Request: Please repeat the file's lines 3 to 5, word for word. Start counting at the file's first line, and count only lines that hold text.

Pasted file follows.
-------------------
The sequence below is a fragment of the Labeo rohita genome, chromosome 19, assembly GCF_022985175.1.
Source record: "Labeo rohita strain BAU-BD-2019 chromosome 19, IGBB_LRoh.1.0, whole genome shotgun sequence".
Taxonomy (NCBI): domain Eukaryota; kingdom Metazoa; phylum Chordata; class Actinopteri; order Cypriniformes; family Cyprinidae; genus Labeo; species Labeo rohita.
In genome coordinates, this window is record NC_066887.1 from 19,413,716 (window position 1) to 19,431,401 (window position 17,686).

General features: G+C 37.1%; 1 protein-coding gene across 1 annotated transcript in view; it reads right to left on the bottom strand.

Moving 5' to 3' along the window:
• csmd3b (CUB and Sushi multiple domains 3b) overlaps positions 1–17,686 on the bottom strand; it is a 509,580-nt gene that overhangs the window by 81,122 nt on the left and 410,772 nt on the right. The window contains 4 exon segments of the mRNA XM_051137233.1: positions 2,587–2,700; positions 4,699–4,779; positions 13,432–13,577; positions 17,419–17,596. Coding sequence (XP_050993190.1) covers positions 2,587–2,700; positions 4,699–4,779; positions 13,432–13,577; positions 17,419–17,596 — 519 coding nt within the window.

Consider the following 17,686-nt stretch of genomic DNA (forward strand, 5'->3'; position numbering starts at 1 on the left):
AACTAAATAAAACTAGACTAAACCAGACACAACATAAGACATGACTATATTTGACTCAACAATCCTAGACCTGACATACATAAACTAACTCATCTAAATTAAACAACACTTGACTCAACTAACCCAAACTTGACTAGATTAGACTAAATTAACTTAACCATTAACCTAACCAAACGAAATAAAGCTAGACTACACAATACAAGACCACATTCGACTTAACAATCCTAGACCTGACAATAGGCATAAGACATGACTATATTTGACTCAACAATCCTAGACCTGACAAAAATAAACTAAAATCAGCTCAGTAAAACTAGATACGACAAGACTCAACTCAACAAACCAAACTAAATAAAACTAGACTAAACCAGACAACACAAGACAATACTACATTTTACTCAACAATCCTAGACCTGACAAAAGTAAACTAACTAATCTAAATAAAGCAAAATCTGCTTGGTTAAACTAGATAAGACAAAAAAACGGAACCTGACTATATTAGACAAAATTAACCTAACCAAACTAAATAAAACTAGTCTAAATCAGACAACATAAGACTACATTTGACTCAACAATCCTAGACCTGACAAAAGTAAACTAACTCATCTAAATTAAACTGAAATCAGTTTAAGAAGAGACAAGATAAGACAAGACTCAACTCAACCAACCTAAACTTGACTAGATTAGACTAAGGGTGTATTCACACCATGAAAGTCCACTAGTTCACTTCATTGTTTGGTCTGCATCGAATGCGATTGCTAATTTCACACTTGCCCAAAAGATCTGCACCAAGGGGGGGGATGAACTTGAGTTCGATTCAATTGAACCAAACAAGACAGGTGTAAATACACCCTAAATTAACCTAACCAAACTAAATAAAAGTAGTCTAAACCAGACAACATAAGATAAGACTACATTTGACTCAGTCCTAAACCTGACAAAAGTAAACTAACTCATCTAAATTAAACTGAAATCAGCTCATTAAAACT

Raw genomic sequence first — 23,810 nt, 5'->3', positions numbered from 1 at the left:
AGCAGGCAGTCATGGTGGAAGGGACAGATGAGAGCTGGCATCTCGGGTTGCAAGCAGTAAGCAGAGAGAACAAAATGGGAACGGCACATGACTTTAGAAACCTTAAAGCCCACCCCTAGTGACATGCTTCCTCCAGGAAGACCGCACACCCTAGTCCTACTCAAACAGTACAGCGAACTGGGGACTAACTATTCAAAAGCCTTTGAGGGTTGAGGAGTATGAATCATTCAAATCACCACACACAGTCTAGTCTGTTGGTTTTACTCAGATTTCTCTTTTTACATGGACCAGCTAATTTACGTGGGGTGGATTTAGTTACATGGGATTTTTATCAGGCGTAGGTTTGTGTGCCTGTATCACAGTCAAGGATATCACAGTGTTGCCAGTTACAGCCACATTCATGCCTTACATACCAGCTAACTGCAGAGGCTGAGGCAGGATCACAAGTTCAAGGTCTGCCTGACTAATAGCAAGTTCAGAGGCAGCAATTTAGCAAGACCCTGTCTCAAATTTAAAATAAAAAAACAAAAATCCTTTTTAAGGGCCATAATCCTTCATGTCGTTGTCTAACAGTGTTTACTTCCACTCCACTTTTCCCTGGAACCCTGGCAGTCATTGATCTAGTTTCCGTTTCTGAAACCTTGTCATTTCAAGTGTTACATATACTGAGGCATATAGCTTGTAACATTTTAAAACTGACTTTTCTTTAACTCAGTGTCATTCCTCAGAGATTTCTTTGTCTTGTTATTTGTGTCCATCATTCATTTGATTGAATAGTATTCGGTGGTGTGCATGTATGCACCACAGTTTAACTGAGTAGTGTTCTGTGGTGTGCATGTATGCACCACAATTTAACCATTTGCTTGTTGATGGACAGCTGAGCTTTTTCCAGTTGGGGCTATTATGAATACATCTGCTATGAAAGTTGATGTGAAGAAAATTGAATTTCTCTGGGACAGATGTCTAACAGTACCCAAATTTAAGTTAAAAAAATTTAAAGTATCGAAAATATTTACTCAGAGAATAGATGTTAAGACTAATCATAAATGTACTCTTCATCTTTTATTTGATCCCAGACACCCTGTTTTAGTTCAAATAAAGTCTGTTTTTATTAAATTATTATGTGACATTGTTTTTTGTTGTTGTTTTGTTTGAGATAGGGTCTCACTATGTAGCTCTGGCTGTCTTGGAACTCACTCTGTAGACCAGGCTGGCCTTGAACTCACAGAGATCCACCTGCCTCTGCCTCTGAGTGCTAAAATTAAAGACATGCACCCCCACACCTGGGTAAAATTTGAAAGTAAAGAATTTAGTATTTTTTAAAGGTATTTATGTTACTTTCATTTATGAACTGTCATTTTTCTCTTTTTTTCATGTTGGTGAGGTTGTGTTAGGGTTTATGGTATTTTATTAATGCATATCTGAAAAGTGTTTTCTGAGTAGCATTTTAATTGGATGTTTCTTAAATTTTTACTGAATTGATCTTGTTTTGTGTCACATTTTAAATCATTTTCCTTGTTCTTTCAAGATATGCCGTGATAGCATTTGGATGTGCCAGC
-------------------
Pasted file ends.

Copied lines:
Taxonomy (NCBI): domain Eukaryota; kingdom Metazoa; phylum Chordata; class Actinopteri; order Cypriniformes; family Cyprinidae; genus Labeo; species Labeo rohita.
In genome coordinates, this window is record NC_066887.1 from 19,413,716 (window position 1) to 19,431,401 (window position 17,686).

General features: G+C 37.1%; 1 protein-coding gene across 1 annotated transcript in view; it reads right to left on the bottom strand.